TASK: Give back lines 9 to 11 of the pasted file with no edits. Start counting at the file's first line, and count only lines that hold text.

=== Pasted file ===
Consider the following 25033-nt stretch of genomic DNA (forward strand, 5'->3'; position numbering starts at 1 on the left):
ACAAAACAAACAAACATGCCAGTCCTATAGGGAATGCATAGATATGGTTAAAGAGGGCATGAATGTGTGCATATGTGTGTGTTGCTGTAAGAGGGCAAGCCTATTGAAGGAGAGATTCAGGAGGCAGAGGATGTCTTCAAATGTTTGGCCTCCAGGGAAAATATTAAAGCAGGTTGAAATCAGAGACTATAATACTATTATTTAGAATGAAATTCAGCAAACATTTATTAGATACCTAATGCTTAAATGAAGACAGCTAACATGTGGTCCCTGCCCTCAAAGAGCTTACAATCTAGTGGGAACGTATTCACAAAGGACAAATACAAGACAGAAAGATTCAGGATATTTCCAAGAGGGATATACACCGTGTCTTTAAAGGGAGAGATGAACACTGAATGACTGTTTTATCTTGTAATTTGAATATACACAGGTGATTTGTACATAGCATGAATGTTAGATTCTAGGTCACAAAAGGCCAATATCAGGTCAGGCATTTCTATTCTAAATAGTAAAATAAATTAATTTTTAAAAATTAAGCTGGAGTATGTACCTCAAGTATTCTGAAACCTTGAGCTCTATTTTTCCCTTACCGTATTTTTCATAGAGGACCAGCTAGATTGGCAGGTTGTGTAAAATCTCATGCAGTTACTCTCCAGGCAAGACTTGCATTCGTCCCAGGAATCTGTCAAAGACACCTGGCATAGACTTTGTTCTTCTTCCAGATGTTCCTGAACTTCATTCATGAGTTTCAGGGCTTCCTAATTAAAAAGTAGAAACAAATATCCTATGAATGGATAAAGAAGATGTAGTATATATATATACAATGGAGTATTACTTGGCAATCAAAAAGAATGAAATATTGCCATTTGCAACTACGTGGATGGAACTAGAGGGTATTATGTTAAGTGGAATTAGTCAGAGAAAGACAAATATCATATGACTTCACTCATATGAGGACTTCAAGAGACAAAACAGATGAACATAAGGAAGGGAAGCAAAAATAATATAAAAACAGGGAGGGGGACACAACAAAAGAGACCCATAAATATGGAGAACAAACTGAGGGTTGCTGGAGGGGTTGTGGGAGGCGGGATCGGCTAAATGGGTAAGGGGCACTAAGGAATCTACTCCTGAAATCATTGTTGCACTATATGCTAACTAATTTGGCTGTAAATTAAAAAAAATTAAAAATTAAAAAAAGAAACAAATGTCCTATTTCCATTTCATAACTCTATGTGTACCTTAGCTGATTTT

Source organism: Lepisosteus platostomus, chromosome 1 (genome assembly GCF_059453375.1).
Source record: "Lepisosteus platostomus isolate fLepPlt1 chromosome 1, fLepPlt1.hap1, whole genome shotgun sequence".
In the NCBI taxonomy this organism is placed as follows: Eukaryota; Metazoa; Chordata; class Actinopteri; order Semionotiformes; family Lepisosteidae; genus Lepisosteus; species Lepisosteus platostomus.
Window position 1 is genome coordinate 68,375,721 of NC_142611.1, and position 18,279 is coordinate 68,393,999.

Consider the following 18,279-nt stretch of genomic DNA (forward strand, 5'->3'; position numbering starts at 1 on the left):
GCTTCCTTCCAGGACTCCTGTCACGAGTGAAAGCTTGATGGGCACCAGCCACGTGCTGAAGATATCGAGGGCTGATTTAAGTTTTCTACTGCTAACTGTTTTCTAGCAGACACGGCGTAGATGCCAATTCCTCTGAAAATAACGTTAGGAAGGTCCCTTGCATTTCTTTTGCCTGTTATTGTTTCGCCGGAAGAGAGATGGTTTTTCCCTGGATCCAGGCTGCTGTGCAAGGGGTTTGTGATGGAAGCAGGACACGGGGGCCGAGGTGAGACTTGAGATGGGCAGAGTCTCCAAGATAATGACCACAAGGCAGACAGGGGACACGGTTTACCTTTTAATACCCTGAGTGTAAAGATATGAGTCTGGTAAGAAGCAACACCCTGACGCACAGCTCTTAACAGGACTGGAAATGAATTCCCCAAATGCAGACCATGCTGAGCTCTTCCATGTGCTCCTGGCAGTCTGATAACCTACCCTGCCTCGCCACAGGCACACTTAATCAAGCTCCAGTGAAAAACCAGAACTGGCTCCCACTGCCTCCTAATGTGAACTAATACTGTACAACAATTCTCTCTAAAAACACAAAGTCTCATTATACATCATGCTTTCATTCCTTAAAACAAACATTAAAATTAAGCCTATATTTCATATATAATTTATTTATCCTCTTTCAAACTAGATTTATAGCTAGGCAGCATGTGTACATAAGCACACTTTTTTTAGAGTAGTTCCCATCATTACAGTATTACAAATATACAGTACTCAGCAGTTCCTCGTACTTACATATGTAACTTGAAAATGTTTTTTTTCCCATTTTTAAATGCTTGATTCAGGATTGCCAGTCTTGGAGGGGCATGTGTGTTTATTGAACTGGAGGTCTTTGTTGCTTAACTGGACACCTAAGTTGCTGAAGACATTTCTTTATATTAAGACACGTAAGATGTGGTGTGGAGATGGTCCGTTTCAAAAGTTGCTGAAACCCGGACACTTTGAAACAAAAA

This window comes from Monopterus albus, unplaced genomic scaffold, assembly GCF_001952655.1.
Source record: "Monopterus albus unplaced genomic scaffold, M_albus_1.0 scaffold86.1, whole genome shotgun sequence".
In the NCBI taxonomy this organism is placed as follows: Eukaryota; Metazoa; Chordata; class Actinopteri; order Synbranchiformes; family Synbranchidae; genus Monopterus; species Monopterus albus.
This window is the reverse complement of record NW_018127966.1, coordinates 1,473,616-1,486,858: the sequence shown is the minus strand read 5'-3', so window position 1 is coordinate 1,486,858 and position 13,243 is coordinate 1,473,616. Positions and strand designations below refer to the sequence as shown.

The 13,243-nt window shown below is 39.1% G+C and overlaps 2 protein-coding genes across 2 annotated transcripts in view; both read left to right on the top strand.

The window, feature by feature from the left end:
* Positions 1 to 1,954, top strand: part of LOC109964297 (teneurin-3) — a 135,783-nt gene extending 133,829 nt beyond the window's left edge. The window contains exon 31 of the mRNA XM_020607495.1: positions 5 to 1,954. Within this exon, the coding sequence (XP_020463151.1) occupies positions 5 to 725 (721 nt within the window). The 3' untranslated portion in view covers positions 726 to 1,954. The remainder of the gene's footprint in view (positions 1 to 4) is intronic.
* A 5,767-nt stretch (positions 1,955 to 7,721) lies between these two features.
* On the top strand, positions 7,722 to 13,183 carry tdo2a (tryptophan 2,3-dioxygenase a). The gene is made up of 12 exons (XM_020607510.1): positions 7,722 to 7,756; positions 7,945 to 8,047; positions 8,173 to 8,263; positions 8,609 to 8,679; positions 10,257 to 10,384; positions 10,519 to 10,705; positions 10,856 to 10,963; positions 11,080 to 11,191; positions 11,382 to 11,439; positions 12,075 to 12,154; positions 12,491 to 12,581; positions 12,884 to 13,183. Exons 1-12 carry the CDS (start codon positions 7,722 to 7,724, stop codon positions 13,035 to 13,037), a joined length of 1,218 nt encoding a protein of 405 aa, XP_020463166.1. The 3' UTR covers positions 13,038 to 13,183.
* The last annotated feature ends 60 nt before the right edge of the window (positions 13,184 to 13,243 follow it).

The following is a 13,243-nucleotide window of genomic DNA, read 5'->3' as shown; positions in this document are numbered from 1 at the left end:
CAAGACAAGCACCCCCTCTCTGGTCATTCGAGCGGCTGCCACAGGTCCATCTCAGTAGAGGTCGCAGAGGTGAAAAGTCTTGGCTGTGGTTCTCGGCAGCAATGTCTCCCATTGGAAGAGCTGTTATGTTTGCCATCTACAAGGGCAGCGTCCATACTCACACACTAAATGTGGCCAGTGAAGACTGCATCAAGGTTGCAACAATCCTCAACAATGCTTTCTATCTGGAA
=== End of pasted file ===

This window comes from Monopterus albus, unplaced genomic scaffold, assembly GCF_001952655.1.
Source record: "Monopterus albus unplaced genomic scaffold, M_albus_1.0 scaffold86.1, whole genome shotgun sequence".
In the NCBI taxonomy this organism is placed as follows: Eukaryota; Metazoa; Chordata; class Actinopteri; order Synbranchiformes; family Synbranchidae; genus Monopterus; species Monopterus albus.